Regardless of where they live, most Oregonians support Gov. Kate Brown’s stay-at-home orders, according to survey results released Wednesday by an independent firm. That support is strong even among the 40% of respondents who had suffered job losses, pay cuts or reduced work hours.
The survey conducted by Portland-based DHM Research indicated that overall, 60% of Oregonians strongly support the stay-at-home orders, and an additional 22% somewhat support them. Only 6% are strongly opposed. Those are similar to national results, in which strong opposition is uncommon.
“This last week we’ve been seeing small but visible protests, including in Redmond, and they are just absolutely the exception,” said John Horvick, DHM’s director of client relations and political research.
The online survey of 900 adult Oregonians was conducted April 17-21.
Participants indicated that the most important prerequisites for reopening the economy were having widespread testing for COVID-19, sufficient hospital capacity and available effective treatments. But Horvick said support for testing hinges on Oregonians then seeing a decline in positive cases.
“This is very fluid. People could change their minds tomorrow,” he said. “As of today, without testing people are going to be reluctant to allow businesses to open. They’re going to be reluctant for themselves to re-engage in the community.”
His takeaway was that Oregon should do whatever it could to increase testing.
As of Wednesday morning, 2,059 people in Oregon had tested positive for COVID-19. The Oregon Health Authority could not give the number of negative tests and overall tests “due to a technical issue with the test reporting database.”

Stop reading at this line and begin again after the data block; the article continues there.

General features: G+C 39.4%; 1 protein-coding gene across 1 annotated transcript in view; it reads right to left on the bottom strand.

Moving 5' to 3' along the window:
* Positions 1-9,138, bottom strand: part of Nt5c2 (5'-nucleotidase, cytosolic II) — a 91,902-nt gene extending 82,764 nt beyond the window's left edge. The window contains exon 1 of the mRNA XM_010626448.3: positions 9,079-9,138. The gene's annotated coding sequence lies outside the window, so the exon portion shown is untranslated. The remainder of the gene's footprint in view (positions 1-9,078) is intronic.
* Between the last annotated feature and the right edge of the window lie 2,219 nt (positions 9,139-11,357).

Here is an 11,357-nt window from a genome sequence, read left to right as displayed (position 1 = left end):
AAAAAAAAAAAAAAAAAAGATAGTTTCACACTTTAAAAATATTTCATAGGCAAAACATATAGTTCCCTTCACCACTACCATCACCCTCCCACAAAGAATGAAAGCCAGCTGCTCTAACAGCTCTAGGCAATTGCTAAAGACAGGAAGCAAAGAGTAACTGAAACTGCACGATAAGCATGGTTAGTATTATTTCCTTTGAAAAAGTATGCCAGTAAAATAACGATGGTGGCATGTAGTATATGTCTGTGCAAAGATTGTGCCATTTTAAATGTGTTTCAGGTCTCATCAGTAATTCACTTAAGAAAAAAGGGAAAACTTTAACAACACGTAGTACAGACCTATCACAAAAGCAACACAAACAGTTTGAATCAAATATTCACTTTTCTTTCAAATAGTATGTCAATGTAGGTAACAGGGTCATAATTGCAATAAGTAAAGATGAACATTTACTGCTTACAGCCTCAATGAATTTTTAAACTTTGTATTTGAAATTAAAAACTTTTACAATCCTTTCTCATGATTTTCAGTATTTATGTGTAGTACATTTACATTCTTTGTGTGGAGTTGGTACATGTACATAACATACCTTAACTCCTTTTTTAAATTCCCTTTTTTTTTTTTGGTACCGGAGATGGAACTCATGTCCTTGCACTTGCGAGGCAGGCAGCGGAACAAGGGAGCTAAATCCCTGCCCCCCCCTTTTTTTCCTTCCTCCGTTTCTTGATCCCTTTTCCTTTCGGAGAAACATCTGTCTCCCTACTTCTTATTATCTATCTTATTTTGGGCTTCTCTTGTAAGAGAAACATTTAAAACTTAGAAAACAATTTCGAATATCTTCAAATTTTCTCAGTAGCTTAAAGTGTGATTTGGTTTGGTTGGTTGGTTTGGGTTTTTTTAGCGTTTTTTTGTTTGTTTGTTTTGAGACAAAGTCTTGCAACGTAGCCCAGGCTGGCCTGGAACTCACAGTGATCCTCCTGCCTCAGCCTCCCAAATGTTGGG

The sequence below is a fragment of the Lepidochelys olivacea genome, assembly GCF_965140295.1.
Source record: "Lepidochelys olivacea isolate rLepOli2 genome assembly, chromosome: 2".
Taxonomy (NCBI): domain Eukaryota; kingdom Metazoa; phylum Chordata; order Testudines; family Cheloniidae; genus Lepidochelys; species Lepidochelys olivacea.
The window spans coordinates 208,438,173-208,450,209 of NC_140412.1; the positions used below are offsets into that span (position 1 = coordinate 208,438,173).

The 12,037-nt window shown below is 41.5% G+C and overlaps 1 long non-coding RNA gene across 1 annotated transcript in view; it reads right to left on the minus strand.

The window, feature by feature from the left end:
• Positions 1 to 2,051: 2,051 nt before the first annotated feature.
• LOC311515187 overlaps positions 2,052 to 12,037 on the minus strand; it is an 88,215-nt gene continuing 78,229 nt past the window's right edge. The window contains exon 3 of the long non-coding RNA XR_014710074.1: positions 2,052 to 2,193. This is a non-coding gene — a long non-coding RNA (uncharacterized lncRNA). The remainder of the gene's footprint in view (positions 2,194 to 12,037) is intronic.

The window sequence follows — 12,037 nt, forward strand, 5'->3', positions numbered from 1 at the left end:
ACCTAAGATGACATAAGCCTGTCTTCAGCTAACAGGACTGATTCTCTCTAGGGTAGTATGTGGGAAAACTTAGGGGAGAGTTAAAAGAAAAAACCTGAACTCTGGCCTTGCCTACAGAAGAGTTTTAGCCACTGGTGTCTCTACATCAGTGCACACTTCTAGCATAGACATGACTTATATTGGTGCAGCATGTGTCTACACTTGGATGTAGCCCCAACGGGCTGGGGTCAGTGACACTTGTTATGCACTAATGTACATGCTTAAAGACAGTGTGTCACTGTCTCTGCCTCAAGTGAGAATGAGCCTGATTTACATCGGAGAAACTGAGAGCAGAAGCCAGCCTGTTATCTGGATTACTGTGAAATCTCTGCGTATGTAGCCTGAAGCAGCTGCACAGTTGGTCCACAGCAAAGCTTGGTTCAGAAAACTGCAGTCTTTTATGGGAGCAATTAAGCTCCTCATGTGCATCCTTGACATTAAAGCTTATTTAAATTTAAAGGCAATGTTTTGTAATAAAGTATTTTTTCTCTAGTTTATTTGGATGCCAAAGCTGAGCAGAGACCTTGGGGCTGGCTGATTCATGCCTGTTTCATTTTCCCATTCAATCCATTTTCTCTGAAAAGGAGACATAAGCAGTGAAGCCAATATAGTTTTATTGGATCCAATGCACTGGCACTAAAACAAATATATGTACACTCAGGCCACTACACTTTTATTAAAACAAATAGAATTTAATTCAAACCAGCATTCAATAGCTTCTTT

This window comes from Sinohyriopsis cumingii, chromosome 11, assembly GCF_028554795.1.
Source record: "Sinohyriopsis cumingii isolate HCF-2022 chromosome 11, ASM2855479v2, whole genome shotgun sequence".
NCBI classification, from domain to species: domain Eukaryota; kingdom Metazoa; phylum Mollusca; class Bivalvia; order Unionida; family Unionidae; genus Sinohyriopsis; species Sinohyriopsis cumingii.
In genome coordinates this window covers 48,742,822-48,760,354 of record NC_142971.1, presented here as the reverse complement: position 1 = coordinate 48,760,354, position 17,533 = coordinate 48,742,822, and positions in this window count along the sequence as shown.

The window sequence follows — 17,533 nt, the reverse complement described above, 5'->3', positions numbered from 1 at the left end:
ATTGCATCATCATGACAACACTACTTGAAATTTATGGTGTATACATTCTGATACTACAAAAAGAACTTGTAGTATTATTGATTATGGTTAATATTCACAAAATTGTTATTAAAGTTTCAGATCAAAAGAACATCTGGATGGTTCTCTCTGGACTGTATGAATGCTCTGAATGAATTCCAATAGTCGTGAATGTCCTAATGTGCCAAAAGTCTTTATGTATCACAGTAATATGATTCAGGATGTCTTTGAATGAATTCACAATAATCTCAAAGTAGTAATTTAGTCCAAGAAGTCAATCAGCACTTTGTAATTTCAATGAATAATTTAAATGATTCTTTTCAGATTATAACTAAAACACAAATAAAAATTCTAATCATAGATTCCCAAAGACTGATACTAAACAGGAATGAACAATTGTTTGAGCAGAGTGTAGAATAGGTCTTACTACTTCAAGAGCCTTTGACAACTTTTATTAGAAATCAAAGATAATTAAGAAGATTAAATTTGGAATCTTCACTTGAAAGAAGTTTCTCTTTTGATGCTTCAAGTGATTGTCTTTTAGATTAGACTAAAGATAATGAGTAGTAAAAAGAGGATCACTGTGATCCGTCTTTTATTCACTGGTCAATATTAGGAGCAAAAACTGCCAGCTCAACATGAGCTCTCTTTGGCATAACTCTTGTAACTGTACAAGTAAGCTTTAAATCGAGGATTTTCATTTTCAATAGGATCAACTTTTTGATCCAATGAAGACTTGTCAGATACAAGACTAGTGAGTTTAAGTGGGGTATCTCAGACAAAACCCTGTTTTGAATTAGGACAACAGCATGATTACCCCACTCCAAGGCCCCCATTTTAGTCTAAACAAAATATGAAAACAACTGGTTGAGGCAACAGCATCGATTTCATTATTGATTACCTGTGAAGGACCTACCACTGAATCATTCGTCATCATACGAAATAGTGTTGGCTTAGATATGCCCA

The DHM survey found little support for allowing businesses, schools and other places to reopen on a specific date — either June 1 or Jan. 1 — no matter what. Neither was there support for using a high unemployment rate (15%) as a barometer for reopening.
Fifty-one percent of respondents said Oregon is headed in the right direction, an 11 percentage point jump from last month’s survey. Horvick said he saw a similar increase in Washington state.
That sentiment varied little throughout Oregon, with 49% in the tri-county Portland area saying the state was heading the right way, compared with 52% both in the Willamette Valley and in the rest of the state. “I think what this ‘right direction’ number is saying is Oregonians are hyperfocused on COVID, and they’re giving the state high marks for how it’s managing it,” Horvick said.
But partisan differences showed, with Democrats (70%) more positive than Republicans (28%) and nonaffiliated or “other party” voters (48%).
Worry about COVID-19 spreading locally was highest in the Portland metro area at 74%, compared with 68% among Willamette Valley residents and 66% in the rest of the state.
Slightly less than majorities agreed with monitoring COVID-19 patients with GPS to ensure they stayed in self-isolation, fining people who violated the stay-at-home orders or allowing people who have recovered from the virus to resume normal activities without restrictions.
DHM plans to release additional results on Thursday and Friday. The survey was conducted in partnership with the Oregon Values and Beliefs Center.